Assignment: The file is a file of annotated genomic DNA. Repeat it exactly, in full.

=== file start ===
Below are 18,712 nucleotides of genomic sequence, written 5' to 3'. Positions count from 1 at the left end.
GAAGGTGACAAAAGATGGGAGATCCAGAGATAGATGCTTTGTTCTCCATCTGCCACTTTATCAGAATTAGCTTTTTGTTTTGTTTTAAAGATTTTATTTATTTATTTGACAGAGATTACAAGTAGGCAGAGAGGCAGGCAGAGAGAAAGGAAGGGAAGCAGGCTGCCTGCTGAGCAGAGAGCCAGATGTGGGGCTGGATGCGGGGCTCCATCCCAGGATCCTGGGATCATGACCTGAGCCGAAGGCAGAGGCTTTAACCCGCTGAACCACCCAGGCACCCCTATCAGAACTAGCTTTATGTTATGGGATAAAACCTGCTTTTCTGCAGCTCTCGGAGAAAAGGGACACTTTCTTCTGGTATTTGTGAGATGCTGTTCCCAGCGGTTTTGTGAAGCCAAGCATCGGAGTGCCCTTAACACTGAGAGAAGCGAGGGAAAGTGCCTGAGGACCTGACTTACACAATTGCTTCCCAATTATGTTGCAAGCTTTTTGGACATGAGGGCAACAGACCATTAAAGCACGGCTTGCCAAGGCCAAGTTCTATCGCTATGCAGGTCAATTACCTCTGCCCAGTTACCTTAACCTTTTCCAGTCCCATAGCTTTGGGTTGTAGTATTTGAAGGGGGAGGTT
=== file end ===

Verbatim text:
Below are 18,712 nucleotides of genomic sequence, written 5' to 3'. Positions count from 1 at the left end.
GAAGGTGACAAAAGATGGGAGATCCAGAGATAGATGCTTTGTTCTCCATCTGCCACTTTATCAGAATTAGCTTTTTGTTTTGTTTTAAAGATTTTATTTATTTATTTGACAGAGATTACAAGTAGGCAGAGAGGCAGGCAGAGAGAAAGGAAGGGAAGCAGGCTGCCTGCTGAGCAGAGAGCCAGATGTGGGGCTGGATGCGGGGCTCCATCCCAGGATCCTGGGATCATGACCTGAGCCGAAGGCAGAGGCTTTAACCCGCTGAACCACCCAGGCACCCCTATCAGAACTAGCTTTATGTTATGGGATAAAACCTGCTTTTCTGCAGCTCTCGGAGAAAAGGGACACTTTCTTCTGGTATTTGTGAGATGCTGTTCCCAGCGGTTTTGTGAAGCCAAGCATCGGAGTGCCCTTAACACTGAGAGAAGCGAGGGAAAGTGCCTGAGGACCTGACTTACACAATTGCTTCCCAATTATGTTGCAAGCTTTTTGGACATGAGGGCAACAGACCATTAAAGCACGGCTTGCCAAGGCCAAGTTCTATCGCTATGCAGGTCAATTACCTCTGCCCAGTTACCTTAACCTTTTCCAGTCCCATAGCTTTGGGTTGTAGTATTTGAAGGGGGAGGTT